Assignment 4: Reception History
1 Paste contemporary reception history in here (maximum 500 words)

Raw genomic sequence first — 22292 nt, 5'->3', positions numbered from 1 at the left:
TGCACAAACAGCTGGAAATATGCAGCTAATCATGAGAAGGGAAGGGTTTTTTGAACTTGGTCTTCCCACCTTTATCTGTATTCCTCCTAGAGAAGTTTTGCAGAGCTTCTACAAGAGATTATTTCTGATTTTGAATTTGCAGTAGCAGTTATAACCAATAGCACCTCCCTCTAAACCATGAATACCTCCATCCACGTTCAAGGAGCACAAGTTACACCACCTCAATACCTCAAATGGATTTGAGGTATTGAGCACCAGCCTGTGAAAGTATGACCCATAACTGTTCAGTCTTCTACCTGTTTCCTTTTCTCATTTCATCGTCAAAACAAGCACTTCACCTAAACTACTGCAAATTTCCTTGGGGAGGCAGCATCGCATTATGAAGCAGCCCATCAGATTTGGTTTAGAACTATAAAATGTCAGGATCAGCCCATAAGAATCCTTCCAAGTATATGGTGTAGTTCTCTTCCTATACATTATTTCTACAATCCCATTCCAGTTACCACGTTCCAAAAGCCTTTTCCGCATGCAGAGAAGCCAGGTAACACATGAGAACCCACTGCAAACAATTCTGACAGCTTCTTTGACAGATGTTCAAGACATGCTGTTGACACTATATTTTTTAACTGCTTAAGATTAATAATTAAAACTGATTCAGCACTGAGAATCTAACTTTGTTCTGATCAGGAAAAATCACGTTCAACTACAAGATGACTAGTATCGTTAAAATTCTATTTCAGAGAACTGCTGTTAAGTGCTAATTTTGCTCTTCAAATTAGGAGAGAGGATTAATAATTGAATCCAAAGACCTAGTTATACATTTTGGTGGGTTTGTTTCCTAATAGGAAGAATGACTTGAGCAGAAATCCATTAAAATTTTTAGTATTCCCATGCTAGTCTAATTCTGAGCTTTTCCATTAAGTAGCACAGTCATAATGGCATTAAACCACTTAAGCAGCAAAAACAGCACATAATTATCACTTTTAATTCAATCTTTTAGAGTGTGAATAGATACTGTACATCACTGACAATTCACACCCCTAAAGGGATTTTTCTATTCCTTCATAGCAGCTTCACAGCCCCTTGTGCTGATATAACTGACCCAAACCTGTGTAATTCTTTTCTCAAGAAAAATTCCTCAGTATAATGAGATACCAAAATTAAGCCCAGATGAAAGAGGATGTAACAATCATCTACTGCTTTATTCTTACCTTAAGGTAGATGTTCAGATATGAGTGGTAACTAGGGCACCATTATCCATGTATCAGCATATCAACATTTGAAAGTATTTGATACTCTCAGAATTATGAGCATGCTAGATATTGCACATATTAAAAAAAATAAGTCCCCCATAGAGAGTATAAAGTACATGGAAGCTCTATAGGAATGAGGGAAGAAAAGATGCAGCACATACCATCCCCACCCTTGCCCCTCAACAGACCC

Most reviews of Stephen King's The Eyes of the Dragon give the novel high praise. Most reviewers seem to view it as a "departure" for King in that it is a novel of fantasy aimed at readers of all ages rather than a novel of horror aimed strictly at adults. The following passages from various reviews indicate the typical response to the novel. "The best-selling master of terror takes a vacation with his latest work, a fairy tale for all ages, full of kings and sorcery . . .. King applies his considerable storytelling skills to this charming tale of good and evil. The Eyes of the Dragon comes complete with secret passages, poison brews, and the other staples of the somewhat formulaic fantasy genre-all of which, when combined with King's sly wit and finely crafted characters, makes for rousing good reading" (Booklist). "Surprisingly, Eyes is a gentle story, despite violence, gore and his standard vulgarity, because King has ingeniously interposed himself between reader and narrative as if he were telling the tale aloud, with a soothing cadence practically audible in the evocative prose. This heartwarming chronicle of brotherly love may be enjoyed by young adults and parents" (Publishers Weekly). "The Eyes of the Dragon starts out slowly, but, as in most of King's books, the pace speeds up steadily, building to an exciting and satisfying climax. While some King fans who want their favorite horror writer back might grumble, fantasy or adventure fans of more open mind will find The Eyes of the Dragon a thoroughly entertaining book" (School Library Journal). "A pellucid fairy tale, the new work is more elegant than any other novel Mr. King has written so far. He has used the full authority of his talent as a yarn spinner to create the atmosphere of a made-up bedtime story . . .. The cadence of the book lends it to reading aloud, and the narrative has the intimate goofiness of an extemporaneous story told to a child . . .. Located in a remote fairy-tale past, the story is free of the pop jargon and vulgarities that Mr. King has used in his other novels to create a plausible setting for his horrors. From the book's first words - "Once in a kingdom called Delain" - we know that we must suspend our disbelief just as completely as if we were listening to a tale by Andersen or Grimm" (New York Times Book Review). Most reviewers had this manner of positive response to King's attempt at a novel of fantasy. And the vast majority of reader responses to the novel on the Barnes & Noble website present positive views as well. The critical reception of the novel was overwhelmingly positive. Sources Consulted: Book Review Digest. Ed. Martha T. Mooney. New York: H. W. Wilson Company, 1988. 1014. Book Review Index. Eds. Neil E. Walker and Beverly Baer. Detroit: Gale Research International, 1994. 2926. Cassada, Jackie. Library Journal Dec. 1986: 141. "Forecasts." Publishers Weekly 5 Dec. 1986: 63-64. Penny, Karl. School Library Journal Jan. 1987: 116. Tritel, Barbara. "What the Wicked Magician Did." New York Times Book Review 22 Feb. 1987: 12. "Upfront: Advance Reviews." Booklist 83 (1986): 370. www.barnesandnoble.com (9 Apr. 2000).